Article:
Thank you Otto Link!!!

I'm selling my hard rubber Zimberoff and I won't even miss it.

I wonder to myself how other saxophonists get through life without an Otto Link like mine.
They must feel so empty inside, it's so very sad.......

trekkor said...

I have nothing to say about mouthpieces or reeds, but I can say thanks for sending a copy of your CD.

I got it today and have listened to it three times already!!

Fantastic! Really happy music.

KT

David Valdez said...

Great, really glad you like it. Merry X-mas KT.

wen mew said...

thanks dave, i don't feel so bad buying all those woodwind paris reeds.

wen in santa monica

David Valdez said...

Wen,
I'm actually still playing on the WWBW Paris Jazz reeds. I flirted with the Rogotti alto reeds for a minute but they didn't have enough heart.

chicken little said...

I've decided to give up looking at saxophones on the web and ACTUALLY start looking at porn. I think my wife would be happy if I did.

JJB said...

SORRY FOR MY ENGLISH I AM FRENCH FROM PARIS
I AM WONDERING WHICH KIND OF SOUND GIVES A Otto Link Slant Sig
I AM PLAYING A SOLOIST SELMER C*
ON A SELMER TENOR BALANCE ACTION
COULD YOU TELL
THANKS

David Valdez said...

A Selmer C* has a much smaller chamber and is made for playing classical music. A Slant Link has a more open and free blowing sound.
I think of a Selmer Solist C* as having a 'covered' sound, like it's under a blanket in the other room.
The slant link has a clear sound and even though it has a darker sound there is also an edge and a buzz in the sound.

IngenierĂ­a Mancini said...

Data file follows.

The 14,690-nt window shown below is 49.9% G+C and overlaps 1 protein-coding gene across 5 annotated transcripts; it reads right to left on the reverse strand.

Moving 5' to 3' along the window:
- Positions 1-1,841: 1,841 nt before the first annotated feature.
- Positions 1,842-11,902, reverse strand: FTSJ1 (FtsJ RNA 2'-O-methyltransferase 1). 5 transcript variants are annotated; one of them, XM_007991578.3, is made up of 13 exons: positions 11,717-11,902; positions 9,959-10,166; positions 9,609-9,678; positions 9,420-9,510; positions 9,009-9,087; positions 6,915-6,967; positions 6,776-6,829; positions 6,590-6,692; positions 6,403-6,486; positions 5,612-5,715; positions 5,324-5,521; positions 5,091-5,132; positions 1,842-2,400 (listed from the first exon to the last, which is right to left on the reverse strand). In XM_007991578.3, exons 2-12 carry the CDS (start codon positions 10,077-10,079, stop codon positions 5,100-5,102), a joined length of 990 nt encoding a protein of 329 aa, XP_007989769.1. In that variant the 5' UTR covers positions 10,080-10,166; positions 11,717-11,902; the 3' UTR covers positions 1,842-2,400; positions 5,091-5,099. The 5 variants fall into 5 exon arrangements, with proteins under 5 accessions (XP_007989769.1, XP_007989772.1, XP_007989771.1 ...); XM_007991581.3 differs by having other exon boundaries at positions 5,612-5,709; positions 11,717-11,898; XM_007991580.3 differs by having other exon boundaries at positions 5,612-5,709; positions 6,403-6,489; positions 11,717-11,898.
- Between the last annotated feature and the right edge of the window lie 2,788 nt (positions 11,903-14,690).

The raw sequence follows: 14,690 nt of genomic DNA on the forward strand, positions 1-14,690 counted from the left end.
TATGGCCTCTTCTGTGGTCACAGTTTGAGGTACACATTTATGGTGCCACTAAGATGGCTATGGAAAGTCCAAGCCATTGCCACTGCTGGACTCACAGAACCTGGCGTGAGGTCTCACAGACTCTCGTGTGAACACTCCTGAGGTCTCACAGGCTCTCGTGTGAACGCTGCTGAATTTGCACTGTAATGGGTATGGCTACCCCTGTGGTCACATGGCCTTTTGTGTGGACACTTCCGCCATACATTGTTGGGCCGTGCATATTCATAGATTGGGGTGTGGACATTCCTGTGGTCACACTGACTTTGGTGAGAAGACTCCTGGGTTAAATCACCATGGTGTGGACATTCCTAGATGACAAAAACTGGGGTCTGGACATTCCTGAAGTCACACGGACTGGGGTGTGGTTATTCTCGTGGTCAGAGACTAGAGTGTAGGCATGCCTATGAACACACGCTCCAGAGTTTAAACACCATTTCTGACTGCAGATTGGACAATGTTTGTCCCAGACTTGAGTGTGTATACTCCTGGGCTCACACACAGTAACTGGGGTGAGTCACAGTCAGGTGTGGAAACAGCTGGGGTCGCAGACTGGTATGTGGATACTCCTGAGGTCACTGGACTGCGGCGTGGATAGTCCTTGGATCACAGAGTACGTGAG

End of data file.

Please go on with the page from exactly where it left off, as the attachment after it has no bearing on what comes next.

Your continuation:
Hello.
I have a Conn 10M LF 1948. I touch with Brilhart Tonalin 5 vintage.
I have possibility of buying one Freddie Gregory that they say to me they are based in Otto Link Slant Signature.
That thinks of sound change that I will obtain?
In Argentina it is impossible to buy one Otto Link Slant.
I have a King that also I like and a Vandoren V16 that not.
Thanks, Osvaldo manciniosvaldo@gmail.com

Ze Pirats said...

Otto Link is the peace! I Just got my peace back from Hamburg Kay Siebols Workshop.
Hi is the master of refacing. Please check Him Out.
www.denisspashkevich.com

ericdano said...

I've seen Don Menza do that mouthpiece thing. Amazing. Not sure if I could handle having my lips make a $5 special sound like a $400 mouthpiece though......but his point is taken though...that being that it's really your lips and you that are making you sound like you, not really the mouthpiece. The mouthpiece simply makes it easier to achieve your sound.

As for Menza's sound. I love it. I've seen him live a couple of times, and played with him twice in college. Even hung out with him for a few hours. Great guy. He was, at the time, doing this thing with old rubber mouthpieces....generally Otto Links. He said he'd take them and tweak them to his liking. I don't remember exactly what he did to them. I think also he is really rough on his mouthpieces and goes through a lot of them....his teeth wearing through them of something? I don't remember. But he said at the time he was always looking to get old Rubber links and stuff to modify.